2) In your opinion, has the evangelical church in America failed to see the strong connection between how we spend our money and our spiritual lives? If so, why?

I think the connection many of us have failed to see is where trusting in our money leads us. The apostle Paul warned his protégé Timothy about a tendency for rich people: a natural inclination for your hope to migrate to money. And if you fall into this trap, the wealthier you get, the more you will hope in riches. Rich people have the potential to reach a point where they see money as the source of their safety and security. 

The way to offset this side effect of wealth is to put our hope in God. We’ve all met people like this. There are some rich people who, no matter how much God sends their way, never seem to put their hope in their riches. An amazing thing can be observed within this group of rich people. Since their hope is in the Lord, they never seem to suffer from another side effect of wealth that Paul mentions: arrogance. Despite being rich, they’re humble and generous at heart.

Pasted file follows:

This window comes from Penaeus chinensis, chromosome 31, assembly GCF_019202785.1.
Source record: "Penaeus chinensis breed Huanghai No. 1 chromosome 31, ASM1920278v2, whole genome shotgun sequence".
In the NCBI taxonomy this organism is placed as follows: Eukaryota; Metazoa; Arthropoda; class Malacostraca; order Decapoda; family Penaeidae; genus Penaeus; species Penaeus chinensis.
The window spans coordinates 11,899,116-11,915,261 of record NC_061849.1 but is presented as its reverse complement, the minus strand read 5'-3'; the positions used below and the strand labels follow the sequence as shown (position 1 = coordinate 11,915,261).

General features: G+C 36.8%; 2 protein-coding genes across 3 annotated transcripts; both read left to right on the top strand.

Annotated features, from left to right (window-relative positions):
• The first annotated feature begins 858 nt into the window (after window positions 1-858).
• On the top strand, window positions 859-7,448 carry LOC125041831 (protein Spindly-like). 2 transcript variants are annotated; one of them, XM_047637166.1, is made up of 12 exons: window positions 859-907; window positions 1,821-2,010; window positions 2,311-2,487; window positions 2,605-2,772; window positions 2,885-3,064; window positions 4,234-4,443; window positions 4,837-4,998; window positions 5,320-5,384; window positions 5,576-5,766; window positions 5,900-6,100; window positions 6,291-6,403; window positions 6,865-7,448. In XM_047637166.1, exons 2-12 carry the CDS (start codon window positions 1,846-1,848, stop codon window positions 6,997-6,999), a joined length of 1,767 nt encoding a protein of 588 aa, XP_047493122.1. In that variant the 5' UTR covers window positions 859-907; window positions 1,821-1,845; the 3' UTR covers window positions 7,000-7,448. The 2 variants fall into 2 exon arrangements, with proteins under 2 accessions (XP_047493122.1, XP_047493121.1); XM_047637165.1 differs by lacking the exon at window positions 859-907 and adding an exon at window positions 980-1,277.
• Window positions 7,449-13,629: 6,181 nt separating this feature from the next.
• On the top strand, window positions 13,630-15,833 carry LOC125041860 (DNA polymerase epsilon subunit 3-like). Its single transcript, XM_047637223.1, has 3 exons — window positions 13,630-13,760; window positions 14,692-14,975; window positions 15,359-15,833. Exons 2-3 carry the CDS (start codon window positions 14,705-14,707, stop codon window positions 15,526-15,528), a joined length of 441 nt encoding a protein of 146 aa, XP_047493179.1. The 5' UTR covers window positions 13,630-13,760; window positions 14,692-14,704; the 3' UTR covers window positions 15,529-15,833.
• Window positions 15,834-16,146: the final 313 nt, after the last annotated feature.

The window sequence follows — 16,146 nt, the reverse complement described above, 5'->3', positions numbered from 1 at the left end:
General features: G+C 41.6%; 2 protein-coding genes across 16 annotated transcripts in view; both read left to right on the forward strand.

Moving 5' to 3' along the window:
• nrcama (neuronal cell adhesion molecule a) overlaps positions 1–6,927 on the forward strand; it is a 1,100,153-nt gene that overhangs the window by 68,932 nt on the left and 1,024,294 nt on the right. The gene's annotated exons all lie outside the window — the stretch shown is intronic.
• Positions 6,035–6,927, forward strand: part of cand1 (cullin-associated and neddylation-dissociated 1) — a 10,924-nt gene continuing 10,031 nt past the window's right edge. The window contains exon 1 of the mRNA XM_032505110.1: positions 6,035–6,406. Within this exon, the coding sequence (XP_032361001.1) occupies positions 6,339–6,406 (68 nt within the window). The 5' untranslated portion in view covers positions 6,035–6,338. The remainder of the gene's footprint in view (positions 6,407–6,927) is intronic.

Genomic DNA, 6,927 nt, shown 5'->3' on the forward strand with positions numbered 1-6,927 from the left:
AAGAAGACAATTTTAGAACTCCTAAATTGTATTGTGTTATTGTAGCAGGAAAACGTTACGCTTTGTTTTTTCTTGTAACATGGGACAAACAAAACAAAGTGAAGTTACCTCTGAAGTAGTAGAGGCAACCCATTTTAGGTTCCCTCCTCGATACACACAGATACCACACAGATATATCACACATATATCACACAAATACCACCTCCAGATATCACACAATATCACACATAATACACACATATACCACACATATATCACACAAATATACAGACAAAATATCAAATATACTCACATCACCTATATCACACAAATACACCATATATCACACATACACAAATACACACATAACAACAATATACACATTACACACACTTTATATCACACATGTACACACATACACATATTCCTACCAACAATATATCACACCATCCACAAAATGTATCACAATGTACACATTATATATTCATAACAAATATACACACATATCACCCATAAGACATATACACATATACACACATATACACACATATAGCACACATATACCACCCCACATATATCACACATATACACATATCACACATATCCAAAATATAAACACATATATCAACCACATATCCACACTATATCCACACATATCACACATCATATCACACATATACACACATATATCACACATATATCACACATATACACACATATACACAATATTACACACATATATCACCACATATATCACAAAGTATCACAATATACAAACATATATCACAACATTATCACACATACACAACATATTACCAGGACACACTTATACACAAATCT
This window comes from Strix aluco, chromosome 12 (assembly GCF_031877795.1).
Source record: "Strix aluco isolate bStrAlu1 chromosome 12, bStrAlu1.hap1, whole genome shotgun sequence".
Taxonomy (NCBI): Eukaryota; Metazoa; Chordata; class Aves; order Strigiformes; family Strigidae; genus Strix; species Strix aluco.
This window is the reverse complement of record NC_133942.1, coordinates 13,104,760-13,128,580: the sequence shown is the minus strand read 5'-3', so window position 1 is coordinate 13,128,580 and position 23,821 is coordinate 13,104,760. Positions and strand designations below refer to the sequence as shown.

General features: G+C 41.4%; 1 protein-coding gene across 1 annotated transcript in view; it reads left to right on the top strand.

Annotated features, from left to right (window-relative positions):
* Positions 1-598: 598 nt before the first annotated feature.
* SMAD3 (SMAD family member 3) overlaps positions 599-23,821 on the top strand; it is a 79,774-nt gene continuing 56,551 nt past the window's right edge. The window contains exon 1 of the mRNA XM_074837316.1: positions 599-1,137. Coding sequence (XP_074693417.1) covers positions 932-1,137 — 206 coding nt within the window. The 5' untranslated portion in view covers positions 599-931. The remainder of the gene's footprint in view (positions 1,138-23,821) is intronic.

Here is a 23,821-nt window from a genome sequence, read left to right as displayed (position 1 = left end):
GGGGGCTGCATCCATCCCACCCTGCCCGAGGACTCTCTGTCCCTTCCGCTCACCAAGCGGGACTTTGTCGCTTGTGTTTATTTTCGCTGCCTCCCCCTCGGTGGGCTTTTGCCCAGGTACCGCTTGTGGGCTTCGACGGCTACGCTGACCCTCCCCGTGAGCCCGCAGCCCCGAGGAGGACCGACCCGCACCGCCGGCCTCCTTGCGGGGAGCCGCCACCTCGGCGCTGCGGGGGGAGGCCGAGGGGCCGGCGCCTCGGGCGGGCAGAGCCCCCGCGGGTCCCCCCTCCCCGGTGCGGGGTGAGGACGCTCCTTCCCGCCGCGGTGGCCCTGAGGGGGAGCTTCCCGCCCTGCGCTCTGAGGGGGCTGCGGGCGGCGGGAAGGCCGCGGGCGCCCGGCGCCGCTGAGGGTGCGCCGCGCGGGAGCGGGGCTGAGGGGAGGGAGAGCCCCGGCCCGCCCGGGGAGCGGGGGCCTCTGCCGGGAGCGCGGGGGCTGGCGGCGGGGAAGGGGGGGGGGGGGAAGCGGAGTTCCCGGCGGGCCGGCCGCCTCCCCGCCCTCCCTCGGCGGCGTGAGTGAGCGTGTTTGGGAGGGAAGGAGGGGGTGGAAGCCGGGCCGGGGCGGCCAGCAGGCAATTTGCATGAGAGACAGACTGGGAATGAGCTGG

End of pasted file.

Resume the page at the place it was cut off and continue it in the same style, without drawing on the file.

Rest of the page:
So where we place our hope and trust is a pretty good indicator of our spiritual life. Where is your hope – God, or money?

 

3) Jesus begins his ministry by proclaiming good news to the poor, but is your sense that Jesus’ advocacy for the poor and his suspicion of wealth (“it is easier for a camel to go through the eye of a needle than for a rich man to enter the kingdom of heaven”) is more difficult to preach in a society like the U.S.? Are these biblical themes of helping the poor, and the danger of wealth, “hidden in plain sight” for many?

No matter where you stand on the economy, we live in the richest time of the richest nation in history. In fact, if you can read this interview, you’re automatically rich by global standards. And it’s not just because you can read and have access to books, but because you’ve been given individual freedom to do so, not to mention the time.